Loeb: "Loss of mutual trust" behind split with Elena
Nine-time World Rally Champion Sebastien Loeb says "a loss of mutual trust" between him and long-time co-driver Daniel Elena was behind their decision to split after 23 years together.
Loeb took each of his 79 WRC wins between 2002 and 2018 with Elena by his side, and together the Citroen pair won the WRC title every year between 2004 and 2012, Loeb's final full season in the championship.
They had subsequently competed together on all five of Loeb's Dakar Rally starts, however a fraught 2021 event with the Prodrive-run Bahrain Raid Xtreme BRX1 that resulted in retirement led to a breakdown in relations with Monegasque native Elena
In the build-up to the endurance event, Loeb was clear he wanted to challenge Toyota and X-raid Mini, but the event got off to a bad start when the 47-year-old was penalised five minutes for speeding in a controlled speed zone on stage four.
Then on stage eight, Loeb suffered two punctures and with only one spare wheel was forced them to retire.
Speaking to DNA Sports about the decision to call time on his partnership with Elena, Loeb said the harmonious in-car understanding the pair had enjoyed at Citroen failed to transfer across to rally raids.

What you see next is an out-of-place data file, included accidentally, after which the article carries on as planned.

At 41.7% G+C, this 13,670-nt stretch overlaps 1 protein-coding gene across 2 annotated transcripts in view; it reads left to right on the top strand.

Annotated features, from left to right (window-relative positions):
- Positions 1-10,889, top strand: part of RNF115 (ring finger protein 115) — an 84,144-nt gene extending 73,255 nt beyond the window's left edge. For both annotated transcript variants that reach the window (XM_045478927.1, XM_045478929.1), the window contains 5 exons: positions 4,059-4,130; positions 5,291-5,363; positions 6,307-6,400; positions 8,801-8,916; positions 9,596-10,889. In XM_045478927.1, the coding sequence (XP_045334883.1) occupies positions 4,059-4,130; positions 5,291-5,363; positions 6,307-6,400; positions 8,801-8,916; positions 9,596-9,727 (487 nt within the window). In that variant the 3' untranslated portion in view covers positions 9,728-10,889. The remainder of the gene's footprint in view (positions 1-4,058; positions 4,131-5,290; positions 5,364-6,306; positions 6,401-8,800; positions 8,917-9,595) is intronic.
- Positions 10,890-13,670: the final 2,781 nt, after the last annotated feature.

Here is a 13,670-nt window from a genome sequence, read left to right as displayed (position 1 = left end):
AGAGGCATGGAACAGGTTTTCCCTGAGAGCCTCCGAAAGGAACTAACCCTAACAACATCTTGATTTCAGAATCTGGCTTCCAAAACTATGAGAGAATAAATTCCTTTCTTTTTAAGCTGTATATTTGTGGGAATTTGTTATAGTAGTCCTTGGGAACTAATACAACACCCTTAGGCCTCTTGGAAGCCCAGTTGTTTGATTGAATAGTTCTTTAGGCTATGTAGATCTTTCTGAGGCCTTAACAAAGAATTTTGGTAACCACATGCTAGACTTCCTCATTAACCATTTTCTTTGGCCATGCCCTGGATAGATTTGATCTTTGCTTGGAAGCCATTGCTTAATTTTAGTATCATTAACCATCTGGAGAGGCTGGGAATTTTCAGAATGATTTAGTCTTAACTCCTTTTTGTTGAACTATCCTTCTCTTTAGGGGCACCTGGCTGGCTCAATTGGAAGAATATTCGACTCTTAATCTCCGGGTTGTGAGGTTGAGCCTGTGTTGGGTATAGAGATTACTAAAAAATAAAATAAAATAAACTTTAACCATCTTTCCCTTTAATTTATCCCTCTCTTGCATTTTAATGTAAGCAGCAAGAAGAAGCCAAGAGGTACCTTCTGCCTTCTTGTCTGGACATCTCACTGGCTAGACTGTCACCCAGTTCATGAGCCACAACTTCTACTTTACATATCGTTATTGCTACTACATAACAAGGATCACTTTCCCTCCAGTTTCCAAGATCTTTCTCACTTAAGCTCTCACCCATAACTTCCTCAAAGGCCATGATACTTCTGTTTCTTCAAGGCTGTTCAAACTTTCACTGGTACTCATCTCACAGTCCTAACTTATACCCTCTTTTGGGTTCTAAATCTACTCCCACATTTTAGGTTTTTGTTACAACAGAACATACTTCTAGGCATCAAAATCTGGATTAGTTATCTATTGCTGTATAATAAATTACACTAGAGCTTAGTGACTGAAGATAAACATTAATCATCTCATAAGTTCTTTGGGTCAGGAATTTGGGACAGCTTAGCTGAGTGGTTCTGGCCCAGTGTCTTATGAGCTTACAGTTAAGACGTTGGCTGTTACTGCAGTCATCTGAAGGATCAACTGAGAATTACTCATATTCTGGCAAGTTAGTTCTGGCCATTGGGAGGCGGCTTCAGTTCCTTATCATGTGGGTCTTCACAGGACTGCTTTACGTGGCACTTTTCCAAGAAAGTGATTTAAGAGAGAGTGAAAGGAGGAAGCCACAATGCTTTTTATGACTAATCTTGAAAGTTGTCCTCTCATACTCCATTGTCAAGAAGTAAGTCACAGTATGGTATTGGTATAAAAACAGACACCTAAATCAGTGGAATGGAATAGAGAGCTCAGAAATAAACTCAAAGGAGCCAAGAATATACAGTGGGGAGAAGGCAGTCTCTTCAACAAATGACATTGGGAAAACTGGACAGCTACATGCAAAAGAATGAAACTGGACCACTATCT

“I do not question his potential or his qualities as a co-driver, especially in WRC rally,” he said.
“We grew up together in the discipline, we won together, and lived extraordinary years. But the rally-raid is very specific. We were no longer in harmony inside the car.
“There were misunderstandings, a loss of mutual trust. Sometimes he would tell me things I didn't believe in. Other times, I was stubborn when he was right.
“There were tensions and conflicts that had never been experienced before. I don't blame him for anything, but we got a little lost."
For this year's edition of the Dakar Rally, organisers issued the roadbook to co-drivers each morning prior to the start of each stage. Loeb said that this posed problems for Elena which subsequently led to errors and significant time loss.
However, Loeb admitted he had sympathy for the navigators' additional workload.
“Since the event moved to Saudi Arabia, the approach has changed - you no longer discover [the route] the night before on a paper road-book with which you can work,” he said.
“Instead, they give you an electronic tablet. It requires quick thinking, an ability to analyse and transcribe information.
"It's a very complicated exercise – Daniel didn't have the opportunity to prepare.
“The navigation has become so sophisticated that it takes a professional in the discipline to continue to evolve and make a difference.”
Stressing that Elena "remains my friend", Loeb added: "I really hope he will be able to move past that and retain the good memories.
"I have no doubt that we will still have a good time at a rally or around a BBQ.”
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